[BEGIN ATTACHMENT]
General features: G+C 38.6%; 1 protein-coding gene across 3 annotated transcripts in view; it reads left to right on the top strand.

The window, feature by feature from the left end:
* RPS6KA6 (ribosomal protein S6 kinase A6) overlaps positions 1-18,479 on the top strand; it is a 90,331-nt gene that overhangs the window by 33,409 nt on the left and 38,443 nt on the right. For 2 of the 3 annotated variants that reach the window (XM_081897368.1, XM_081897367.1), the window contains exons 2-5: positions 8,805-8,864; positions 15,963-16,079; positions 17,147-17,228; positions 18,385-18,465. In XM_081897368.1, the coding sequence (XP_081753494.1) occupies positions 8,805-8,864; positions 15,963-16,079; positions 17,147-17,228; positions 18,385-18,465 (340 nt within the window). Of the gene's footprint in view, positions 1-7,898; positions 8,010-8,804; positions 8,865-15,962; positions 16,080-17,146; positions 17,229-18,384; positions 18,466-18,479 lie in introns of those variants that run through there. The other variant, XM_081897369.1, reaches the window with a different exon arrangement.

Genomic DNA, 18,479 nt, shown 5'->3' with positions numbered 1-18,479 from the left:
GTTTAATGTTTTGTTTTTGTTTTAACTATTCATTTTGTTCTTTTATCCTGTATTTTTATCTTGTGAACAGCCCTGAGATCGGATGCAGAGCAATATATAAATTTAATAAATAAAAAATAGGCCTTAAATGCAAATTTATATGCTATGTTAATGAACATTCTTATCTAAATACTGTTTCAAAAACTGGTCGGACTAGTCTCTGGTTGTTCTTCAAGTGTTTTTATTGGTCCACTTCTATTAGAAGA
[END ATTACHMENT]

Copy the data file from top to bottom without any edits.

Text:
General features: G+C 38.6%; 1 protein-coding gene across 3 annotated transcripts in view; it reads left to right on the top strand.

The window, feature by feature from the left end:
* RPS6KA6 (ribosomal protein S6 kinase A6) overlaps positions 1-18,479 on the top strand; it is a 90,331-nt gene that overhangs the window by 33,409 nt on the left and 38,443 nt on the right. For 2 of the 3 annotated variants that reach the window (XM_081897368.1, XM_081897367.1), the window contains exons 2-5: positions 8,805-8,864; positions 15,963-16,079; positions 17,147-17,228; positions 18,385-18,465. In XM_081897368.1, the coding sequence (XP_081753494.1) occupies positions 8,805-8,864; positions 15,963-16,079; positions 17,147-17,228; positions 18,385-18,465 (340 nt within the window). Of the gene's footprint in view, positions 1-7,898; positions 8,010-8,804; positions 8,865-15,962; positions 16,080-17,146; positions 17,229-18,384; positions 18,466-18,479 lie in introns of those variants that run through there. The other variant, XM_081897369.1, reaches the window with a different exon arrangement.

Genomic DNA, 18,479 nt, shown 5'->3' with positions numbered 1-18,479 from the left:
GTTTAATGTTTTGTTTTTGTTTTAACTATTCATTTTGTTCTTTTATCCTGTATTTTTATCTTGTGAACAGCCCTGAGATCGGATGCAGAGCAATATATAAATTTAATAAATAAAAAATAGGCCTTAAATGCAAATTTATATGCTATGTTAATGAACATTCTTATCTAAATACTGTTTCAAAAACTGGTCGGACTAGTCTCTGGTTGTTCTTCAAGTGTTTTTATTGGTCCACTTCTATTAGAAGA